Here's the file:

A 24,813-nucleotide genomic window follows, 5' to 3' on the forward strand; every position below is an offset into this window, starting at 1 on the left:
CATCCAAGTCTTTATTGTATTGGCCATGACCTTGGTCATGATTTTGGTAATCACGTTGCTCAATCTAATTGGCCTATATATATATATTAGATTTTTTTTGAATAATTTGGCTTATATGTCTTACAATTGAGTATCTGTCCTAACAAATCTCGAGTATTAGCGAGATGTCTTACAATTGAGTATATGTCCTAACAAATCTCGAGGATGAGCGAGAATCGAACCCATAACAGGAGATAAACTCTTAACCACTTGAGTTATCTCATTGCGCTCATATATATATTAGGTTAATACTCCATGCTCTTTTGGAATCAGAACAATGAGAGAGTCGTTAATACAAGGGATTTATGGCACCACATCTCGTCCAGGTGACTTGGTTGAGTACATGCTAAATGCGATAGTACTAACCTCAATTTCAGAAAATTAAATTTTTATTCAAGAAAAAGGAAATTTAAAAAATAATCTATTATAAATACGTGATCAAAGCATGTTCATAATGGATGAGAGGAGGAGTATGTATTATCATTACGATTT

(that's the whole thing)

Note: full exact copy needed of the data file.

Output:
A 24,813-nucleotide genomic window follows, 5' to 3' on the forward strand; every position below is an offset into this window, starting at 1 on the left:
CATCCAAGTCTTTATTGTATTGGCCATGACCTTGGTCATGATTTTGGTAATCACGTTGCTCAATCTAATTGGCCTATATATATATATTAGATTTTTTTTGAATAATTTGGCTTATATGTCTTACAATTGAGTATCTGTCCTAACAAATCTCGAGTATTAGCGAGATGTCTTACAATTGAGTATATGTCCTAACAAATCTCGAGGATGAGCGAGAATCGAACCCATAACAGGAGATAAACTCTTAACCACTTGAGTTATCTCATTGCGCTCATATATATATTAGGTTAATACTCCATGCTCTTTTGGAATCAGAACAATGAGAGAGTCGTTAATACAAGGGATTTATGGCACCACATCTCGTCCAGGTGACTTGGTTGAGTACATGCTAAATGCGATAGTACTAACCTCAATTTCAGAAAATTAAATTTTTATTCAAGAAAAAGGAAATTTAAAAAATAATCTATTATAAATACGTGATCAAAGCATGTTCATAATGGATGAGAGGAGGAGTATGTATTATCATTACGATTT